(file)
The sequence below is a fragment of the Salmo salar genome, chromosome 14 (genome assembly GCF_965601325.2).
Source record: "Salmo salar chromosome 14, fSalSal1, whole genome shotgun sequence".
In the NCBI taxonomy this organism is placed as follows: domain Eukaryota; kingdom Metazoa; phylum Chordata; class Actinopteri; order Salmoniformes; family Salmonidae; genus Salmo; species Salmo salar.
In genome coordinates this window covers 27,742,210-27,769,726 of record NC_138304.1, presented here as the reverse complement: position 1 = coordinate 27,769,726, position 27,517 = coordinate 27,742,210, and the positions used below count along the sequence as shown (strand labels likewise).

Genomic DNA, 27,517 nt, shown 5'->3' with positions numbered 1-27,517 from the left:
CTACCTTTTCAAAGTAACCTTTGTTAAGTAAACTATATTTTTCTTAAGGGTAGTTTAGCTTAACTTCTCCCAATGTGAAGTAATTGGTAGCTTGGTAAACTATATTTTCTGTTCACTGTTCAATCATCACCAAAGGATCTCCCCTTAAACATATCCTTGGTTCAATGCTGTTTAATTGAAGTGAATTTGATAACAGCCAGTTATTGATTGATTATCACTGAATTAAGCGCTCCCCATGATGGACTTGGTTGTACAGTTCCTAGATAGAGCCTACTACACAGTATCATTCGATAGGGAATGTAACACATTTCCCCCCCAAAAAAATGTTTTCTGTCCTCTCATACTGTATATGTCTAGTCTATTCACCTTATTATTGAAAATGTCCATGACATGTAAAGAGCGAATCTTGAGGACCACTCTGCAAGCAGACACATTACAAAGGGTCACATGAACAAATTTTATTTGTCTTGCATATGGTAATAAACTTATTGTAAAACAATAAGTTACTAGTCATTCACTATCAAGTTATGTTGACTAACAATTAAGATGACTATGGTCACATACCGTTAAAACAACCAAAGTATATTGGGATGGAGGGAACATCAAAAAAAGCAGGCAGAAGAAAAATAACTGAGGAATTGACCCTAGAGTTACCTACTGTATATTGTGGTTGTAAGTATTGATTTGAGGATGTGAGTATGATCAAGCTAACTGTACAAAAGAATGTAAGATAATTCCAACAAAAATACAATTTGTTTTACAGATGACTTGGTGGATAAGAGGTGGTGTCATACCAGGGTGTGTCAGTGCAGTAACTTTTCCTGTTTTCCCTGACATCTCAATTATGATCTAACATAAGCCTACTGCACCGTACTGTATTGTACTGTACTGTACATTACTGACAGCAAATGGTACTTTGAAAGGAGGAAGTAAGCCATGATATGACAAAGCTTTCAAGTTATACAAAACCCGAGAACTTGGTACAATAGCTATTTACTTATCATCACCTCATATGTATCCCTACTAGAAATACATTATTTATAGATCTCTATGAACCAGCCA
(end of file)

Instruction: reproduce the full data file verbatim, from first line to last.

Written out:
The sequence below is a fragment of the Salmo salar genome, chromosome 14 (genome assembly GCF_965601325.2).
Source record: "Salmo salar chromosome 14, fSalSal1, whole genome shotgun sequence".
In the NCBI taxonomy this organism is placed as follows: domain Eukaryota; kingdom Metazoa; phylum Chordata; class Actinopteri; order Salmoniformes; family Salmonidae; genus Salmo; species Salmo salar.
In genome coordinates this window covers 27,742,210-27,769,726 of record NC_138304.1, presented here as the reverse complement: position 1 = coordinate 27,769,726, position 27,517 = coordinate 27,742,210, and the positions used below count along the sequence as shown (strand labels likewise).

Genomic DNA, 27,517 nt, shown 5'->3' with positions numbered 1-27,517 from the left:
CTACCTTTTCAAAGTAACCTTTGTTAAGTAAACTATATTTTTCTTAAGGGTAGTTTAGCTTAACTTCTCCCAATGTGAAGTAATTGGTAGCTTGGTAAACTATATTTTCTGTTCACTGTTCAATCATCACCAAAGGATCTCCCCTTAAACATATCCTTGGTTCAATGCTGTTTAATTGAAGTGAATTTGATAACAGCCAGTTATTGATTGATTATCACTGAATTAAGCGCTCCCCATGATGGACTTGGTTGTACAGTTCCTAGATAGAGCCTACTACACAGTATCATTCGATAGGGAATGTAACACATTTCCCCCCCAAAAAAATGTTTTCTGTCCTCTCATACTGTATATGTCTAGTCTATTCACCTTATTATTGAAAATGTCCATGACATGTAAAGAGCGAATCTTGAGGACCACTCTGCAAGCAGACACATTACAAAGGGTCACATGAACAAATTTTATTTGTCTTGCATATGGTAATAAACTTATTGTAAAACAATAAGTTACTAGTCATTCACTATCAAGTTATGTTGACTAACAATTAAGATGACTATGGTCACATACCGTTAAAACAACCAAAGTATATTGGGATGGAGGGAACATCAAAAAAAGCAGGCAGAAGAAAAATAACTGAGGAATTGACCCTAGAGTTACCTACTGTATATTGTGGTTGTAAGTATTGATTTGAGGATGTGAGTATGATCAAGCTAACTGTACAAAAGAATGTAAGATAATTCCAACAAAAATACAATTTGTTTTACAGATGACTTGGTGGATAAGAGGTGGTGTCATACCAGGGTGTGTCAGTGCAGTAACTTTTCCTGTTTTCCCTGACATCTCAATTATGATCTAACATAAGCCTACTGCACCGTACTGTATTGTACTGTACTGTACATTACTGACAGCAAATGGTACTTTGAAAGGAGGAAGTAAGCCATGATATGACAAAGCTTTCAAGTTATACAAAACCCGAGAACTTGGTACAATAGCTATTTACTTATCATCACCTCATATGTATCCCTACTAGAAATACATTATTTATAGATCTCTATGAACCAGCCA